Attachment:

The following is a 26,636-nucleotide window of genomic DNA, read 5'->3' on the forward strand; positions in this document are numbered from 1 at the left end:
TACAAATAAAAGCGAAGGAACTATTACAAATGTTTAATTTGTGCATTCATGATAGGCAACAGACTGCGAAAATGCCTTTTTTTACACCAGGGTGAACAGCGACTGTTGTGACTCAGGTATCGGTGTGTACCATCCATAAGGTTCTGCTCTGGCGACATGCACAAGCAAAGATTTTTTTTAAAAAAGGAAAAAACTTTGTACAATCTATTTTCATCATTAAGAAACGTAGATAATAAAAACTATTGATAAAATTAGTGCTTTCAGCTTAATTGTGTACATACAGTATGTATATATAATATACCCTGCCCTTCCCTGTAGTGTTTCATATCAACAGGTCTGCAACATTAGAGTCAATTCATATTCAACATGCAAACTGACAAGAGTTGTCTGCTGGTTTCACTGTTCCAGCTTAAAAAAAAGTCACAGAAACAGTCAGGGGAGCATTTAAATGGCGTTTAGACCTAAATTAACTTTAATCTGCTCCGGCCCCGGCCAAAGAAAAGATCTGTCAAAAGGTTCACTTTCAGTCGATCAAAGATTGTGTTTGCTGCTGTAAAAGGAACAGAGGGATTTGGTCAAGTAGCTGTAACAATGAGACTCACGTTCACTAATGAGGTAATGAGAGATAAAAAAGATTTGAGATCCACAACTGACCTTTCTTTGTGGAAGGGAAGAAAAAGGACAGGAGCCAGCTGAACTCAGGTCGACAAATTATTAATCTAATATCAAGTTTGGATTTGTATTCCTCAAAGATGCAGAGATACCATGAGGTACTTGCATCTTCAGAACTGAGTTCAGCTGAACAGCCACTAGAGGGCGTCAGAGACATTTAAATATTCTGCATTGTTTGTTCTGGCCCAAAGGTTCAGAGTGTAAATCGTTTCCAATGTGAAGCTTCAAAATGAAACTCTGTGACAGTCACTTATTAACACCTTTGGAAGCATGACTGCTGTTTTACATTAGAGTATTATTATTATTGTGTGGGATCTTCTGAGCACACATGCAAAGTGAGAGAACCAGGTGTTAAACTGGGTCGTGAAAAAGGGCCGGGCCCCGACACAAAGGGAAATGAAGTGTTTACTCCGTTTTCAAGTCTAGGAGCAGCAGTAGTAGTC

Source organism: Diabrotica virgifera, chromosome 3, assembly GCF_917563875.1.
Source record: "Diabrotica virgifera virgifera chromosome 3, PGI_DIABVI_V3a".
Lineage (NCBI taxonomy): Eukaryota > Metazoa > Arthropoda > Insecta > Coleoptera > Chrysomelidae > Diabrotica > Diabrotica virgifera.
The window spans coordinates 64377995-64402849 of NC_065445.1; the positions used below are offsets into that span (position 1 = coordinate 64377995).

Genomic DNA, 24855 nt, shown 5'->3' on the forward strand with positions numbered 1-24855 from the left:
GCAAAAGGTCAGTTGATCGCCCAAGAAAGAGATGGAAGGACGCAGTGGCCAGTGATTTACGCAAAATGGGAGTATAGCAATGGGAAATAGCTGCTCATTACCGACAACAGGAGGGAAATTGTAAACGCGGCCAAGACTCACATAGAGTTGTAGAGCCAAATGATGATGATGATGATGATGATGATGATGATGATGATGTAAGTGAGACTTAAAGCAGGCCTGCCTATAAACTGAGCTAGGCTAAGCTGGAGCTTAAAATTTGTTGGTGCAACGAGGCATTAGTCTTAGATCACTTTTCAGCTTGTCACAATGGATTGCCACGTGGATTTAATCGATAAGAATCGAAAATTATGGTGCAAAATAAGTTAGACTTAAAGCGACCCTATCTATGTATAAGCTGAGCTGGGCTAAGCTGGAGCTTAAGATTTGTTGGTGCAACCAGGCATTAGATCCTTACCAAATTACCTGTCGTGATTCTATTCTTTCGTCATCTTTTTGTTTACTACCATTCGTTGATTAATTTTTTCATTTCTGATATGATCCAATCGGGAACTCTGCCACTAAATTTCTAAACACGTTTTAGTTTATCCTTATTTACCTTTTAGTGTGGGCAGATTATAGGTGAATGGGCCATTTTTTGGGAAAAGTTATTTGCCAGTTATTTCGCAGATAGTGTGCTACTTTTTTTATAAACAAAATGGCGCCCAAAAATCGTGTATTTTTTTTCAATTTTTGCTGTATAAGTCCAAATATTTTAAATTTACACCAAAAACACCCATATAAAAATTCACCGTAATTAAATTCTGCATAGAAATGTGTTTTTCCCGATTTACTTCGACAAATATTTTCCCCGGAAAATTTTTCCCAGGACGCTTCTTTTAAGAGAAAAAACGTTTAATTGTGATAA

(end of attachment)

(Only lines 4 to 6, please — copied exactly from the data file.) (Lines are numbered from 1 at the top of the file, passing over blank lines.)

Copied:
Source record: "Diabrotica virgifera virgifera chromosome 3, PGI_DIABVI_V3a".
Lineage (NCBI taxonomy): Eukaryota > Metazoa > Arthropoda > Insecta > Coleoptera > Chrysomelidae > Diabrotica > Diabrotica virgifera.
The window spans coordinates 64377995-64402849 of NC_065445.1; the positions used below are offsets into that span (position 1 = coordinate 64377995).